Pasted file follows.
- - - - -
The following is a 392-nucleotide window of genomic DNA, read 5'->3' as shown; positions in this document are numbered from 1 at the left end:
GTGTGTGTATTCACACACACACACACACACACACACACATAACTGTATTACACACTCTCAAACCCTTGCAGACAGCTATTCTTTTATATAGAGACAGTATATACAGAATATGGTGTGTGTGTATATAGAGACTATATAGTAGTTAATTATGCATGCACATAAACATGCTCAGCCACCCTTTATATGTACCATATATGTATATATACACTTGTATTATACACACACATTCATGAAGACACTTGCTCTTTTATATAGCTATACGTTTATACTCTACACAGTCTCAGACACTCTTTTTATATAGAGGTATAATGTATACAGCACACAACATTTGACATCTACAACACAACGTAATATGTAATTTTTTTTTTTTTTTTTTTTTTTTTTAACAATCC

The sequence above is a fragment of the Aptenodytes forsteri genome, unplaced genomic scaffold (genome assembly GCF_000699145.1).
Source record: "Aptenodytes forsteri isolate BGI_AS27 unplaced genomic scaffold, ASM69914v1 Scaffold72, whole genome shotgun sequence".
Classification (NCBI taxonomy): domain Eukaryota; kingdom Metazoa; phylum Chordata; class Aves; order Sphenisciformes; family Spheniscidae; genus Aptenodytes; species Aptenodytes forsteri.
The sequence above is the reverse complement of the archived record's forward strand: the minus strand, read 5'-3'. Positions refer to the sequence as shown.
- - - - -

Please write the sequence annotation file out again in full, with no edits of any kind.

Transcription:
The following is a 392-nucleotide window of genomic DNA, read 5'->3' as shown; positions in this document are numbered from 1 at the left end:
GTGTGTGTATTCACACACACACACACACACACACACACATAACTGTATTACACACTCTCAAACCCTTGCAGACAGCTATTCTTTTATATAGAGACAGTATATACAGAATATGGTGTGTGTGTATATAGAGACTATATAGTAGTTAATTATGCATGCACATAAACATGCTCAGCCACCCTTTATATGTACCATATATGTATATATACACTTGTATTATACACACACATTCATGAAGACACTTGCTCTTTTATATAGCTATACGTTTATACTCTACACAGTCTCAGACACTCTTTTTATATAGAGGTATAATGTATACAGCACACAACATTTGACATCTACAACACAACGTAATATGTAATTTTTTTTTTTTTTTTTTTTTTTTTTAACAATCC

The sequence above is a fragment of the Aptenodytes forsteri genome, unplaced genomic scaffold (genome assembly GCF_000699145.1).
Source record: "Aptenodytes forsteri isolate BGI_AS27 unplaced genomic scaffold, ASM69914v1 Scaffold72, whole genome shotgun sequence".
Classification (NCBI taxonomy): domain Eukaryota; kingdom Metazoa; phylum Chordata; class Aves; order Sphenisciformes; family Spheniscidae; genus Aptenodytes; species Aptenodytes forsteri.
The sequence above is the reverse complement of the archived record's forward strand: the minus strand, read 5'-3'. Positions refer to the sequence as shown.